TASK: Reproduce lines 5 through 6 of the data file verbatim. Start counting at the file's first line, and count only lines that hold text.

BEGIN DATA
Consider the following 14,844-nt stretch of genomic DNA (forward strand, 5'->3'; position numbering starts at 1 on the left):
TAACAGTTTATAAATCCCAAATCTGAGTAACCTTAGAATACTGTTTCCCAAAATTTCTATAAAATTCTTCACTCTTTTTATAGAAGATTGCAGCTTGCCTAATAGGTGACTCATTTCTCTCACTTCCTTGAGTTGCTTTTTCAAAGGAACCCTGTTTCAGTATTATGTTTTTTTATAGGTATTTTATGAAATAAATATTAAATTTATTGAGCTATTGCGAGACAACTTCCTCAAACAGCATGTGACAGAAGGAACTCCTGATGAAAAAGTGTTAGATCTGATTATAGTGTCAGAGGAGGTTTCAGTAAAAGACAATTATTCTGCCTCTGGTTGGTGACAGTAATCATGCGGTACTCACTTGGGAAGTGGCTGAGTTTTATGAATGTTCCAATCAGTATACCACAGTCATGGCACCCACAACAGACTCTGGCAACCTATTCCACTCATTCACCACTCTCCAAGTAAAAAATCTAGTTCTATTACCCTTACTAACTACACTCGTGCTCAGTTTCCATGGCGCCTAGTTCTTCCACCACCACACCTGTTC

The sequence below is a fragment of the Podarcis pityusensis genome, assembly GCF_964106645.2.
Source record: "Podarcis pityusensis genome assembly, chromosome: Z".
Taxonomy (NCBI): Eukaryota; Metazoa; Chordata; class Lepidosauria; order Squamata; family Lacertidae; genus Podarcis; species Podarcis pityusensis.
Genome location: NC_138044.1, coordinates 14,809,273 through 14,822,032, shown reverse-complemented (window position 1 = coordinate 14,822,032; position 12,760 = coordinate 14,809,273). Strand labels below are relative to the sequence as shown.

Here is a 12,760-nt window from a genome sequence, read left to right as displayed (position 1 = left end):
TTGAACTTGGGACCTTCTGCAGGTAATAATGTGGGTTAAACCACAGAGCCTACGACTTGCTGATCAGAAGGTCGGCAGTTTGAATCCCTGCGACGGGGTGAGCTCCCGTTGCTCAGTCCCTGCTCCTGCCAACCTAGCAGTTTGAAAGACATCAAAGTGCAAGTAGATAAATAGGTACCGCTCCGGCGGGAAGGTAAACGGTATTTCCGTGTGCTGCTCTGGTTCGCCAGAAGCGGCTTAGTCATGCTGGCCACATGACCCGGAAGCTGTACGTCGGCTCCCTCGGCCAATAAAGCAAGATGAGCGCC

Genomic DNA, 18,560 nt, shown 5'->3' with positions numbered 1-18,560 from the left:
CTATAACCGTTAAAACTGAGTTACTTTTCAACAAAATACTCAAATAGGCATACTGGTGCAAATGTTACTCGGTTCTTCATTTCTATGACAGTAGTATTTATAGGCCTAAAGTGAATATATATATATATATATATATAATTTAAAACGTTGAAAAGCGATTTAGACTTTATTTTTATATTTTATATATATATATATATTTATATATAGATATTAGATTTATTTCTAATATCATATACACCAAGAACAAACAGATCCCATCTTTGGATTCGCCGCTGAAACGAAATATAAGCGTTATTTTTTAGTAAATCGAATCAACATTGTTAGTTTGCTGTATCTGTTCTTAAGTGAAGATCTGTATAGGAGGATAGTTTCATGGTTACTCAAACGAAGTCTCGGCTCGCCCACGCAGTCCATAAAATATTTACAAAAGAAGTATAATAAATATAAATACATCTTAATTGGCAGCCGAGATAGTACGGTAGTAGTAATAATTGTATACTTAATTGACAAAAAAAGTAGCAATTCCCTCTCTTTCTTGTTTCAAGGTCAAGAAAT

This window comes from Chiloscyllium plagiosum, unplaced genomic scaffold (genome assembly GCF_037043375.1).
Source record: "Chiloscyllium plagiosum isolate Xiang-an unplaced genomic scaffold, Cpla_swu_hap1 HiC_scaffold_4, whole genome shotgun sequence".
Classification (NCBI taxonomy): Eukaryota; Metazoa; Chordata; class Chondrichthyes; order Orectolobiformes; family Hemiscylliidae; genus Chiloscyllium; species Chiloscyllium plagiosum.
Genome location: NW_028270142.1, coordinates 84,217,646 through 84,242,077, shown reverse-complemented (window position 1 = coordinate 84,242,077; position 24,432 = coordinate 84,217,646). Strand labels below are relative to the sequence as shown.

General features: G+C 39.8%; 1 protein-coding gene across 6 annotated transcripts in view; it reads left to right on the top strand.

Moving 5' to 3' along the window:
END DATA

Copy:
Taxonomy (NCBI): Eukaryota; Metazoa; Chordata; class Lepidosauria; order Squamata; family Lacertidae; genus Podarcis; species Podarcis pityusensis.
Genome location: NC_138044.1, coordinates 14,809,273 through 14,822,032, shown reverse-complemented (window position 1 = coordinate 14,822,032; position 12,760 = coordinate 14,809,273). Strand labels below are relative to the sequence as shown.